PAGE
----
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Old 01-02-2009, 11:29 PM
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cowl panel replacement

i was wondering how hard is it to replace the cowl panel on a 67 mustang, i just noticed that my car is rusting from the cowl panel which is common on these mustangs.

http://www.hotrodders.com/forum/jour...ournalid=15814

theres a link to my project journal that shows the rust hole i found a week ago.

i was going to have a body shop replace this area like my radiator support but found that they want a #### load of cash for a project like that.


is this a project that someone that has never welded before can handle or should i just give up and find a new home for the stang?
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Old 01-03-2009, 07:10 AM
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that is not a project a non welder can do. i have a 68 cougar and my first car the cowl area was shot and rusted the floor panels. i sent what was left of that car to salvage.you can go back to the beginning of my journal to see what it looks like.
first the cowl is connected together by a couple hundred spot welds that need to be drilled or cut out. and the more you dig the more damage you will most likely find. the lower cowl will probably need replaced and that ties to the fire wall and side cowl panels. plus all your dash ties into this area. it is a huge job........
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Old 01-03-2009, 07:52 AM
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If under the WS corners is all the rust you have the job is not that big of a deal. Take your time and learn how to weld sheetmetal before you start welding on the car. Remember heat shrinks steetmetal so take your time welding the new panels in to keep the warping to a mininum.
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Old 01-04-2009, 10:21 AM
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Tin Can method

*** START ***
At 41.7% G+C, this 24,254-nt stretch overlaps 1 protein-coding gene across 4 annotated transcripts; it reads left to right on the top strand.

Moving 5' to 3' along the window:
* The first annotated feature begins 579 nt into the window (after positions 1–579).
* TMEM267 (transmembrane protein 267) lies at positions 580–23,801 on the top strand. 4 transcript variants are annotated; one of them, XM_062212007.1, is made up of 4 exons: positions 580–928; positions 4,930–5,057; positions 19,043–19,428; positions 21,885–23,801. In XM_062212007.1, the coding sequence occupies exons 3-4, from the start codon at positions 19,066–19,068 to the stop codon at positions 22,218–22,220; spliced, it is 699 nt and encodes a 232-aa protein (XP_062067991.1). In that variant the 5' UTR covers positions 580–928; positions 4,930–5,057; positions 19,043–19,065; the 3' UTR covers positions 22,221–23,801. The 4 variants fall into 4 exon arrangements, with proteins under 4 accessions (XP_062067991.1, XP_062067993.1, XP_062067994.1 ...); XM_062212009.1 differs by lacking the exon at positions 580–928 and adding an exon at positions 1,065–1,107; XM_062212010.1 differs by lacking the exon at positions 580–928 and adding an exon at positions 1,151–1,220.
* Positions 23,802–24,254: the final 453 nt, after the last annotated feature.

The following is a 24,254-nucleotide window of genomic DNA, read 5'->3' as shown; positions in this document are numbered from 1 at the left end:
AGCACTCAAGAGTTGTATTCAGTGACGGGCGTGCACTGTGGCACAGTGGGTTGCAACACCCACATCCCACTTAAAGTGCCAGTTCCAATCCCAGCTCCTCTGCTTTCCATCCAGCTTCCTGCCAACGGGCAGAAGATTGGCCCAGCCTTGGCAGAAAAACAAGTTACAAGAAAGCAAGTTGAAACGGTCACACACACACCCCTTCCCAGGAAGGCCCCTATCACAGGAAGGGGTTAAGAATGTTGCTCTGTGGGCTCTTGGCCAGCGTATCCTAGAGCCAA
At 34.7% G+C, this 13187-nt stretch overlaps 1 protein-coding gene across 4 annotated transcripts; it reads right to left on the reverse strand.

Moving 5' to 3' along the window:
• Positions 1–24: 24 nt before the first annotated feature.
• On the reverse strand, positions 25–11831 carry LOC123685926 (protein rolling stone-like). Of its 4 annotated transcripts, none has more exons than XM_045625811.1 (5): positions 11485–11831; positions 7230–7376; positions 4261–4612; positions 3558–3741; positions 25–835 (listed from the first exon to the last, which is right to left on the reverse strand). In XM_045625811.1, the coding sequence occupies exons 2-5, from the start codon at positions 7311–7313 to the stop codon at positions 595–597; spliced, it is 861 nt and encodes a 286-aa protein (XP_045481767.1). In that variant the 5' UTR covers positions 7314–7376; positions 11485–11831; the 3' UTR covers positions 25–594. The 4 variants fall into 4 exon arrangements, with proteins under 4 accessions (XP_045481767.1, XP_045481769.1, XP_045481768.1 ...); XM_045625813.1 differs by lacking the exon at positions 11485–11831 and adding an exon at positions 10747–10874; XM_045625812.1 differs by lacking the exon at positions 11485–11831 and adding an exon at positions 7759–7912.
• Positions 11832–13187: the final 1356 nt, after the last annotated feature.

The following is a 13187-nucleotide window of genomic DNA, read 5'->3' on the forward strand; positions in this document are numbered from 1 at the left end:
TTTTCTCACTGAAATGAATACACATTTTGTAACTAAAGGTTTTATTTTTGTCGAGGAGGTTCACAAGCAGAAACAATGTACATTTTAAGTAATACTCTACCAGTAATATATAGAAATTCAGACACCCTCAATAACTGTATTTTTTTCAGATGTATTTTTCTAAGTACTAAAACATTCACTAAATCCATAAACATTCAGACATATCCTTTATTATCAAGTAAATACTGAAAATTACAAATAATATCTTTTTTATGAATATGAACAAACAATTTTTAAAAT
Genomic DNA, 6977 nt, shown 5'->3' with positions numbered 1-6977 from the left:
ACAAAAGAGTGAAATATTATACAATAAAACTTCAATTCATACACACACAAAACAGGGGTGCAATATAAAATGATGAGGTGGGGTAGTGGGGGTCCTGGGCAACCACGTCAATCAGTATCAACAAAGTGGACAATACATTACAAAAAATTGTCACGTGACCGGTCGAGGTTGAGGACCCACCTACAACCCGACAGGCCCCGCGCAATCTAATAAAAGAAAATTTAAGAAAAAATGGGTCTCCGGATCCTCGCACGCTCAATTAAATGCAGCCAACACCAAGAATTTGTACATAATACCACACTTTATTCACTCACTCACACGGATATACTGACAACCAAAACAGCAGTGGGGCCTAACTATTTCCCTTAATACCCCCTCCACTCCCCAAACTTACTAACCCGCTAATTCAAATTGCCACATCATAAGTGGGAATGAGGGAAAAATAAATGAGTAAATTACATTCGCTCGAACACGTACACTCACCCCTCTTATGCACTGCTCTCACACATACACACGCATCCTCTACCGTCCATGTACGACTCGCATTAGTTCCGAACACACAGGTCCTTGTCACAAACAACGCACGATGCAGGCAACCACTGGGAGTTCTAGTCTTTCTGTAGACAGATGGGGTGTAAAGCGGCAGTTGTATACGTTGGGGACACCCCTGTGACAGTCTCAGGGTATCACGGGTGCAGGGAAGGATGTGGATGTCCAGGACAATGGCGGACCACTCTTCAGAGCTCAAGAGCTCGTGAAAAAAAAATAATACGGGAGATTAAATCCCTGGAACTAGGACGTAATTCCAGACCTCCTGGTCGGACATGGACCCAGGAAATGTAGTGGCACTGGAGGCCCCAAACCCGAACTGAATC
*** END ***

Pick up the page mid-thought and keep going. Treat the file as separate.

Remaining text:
Lots of pictures of the repair on our web page:
http://chris66dad.tripod.com/id18.html

The 66 had been parked in a container since 1978 at the construction site. Lucky for us it had not been exposed to the elements for the last 30 years.
We ran a garden hose into the cowl and made sure it drained out the fenders and checked for leaks inside the car but found NO water. We have a rare Mustang that has not rotted out the cowl or tophats.
We decided to use the "Tin Can" Method to check them out by cutting the end caps and bending them up.
The cuts were done with a 4 1/2 angle grinder and a 1/16 inch thick cutting wheel. To finish some cuts, a hacksaw blade was used.
We used Eastwood Rust Encapsilator on all the metal to stop rust from forming. All of the metal seams and top hats were coated with seam sealer (Eastwood). I should have used black Rust Encapsilator to eliminate having to paint it.. lesson learned.
After coatings were applied, we MIG welded the cuts back together, ground down the welds. We then applied paint and seam seal on top of the welds. The area is covered by the fenders so it will not be seen.
It took 1 weekend to complete.
If the 66 had needed new top hats installed, we were going to extend the cuts towards the center of the car and follow the procedure from this link:
http://personal.ecu.edu/boydd/tech/cowl/cowl.html
Luckily, we did not have to!!!
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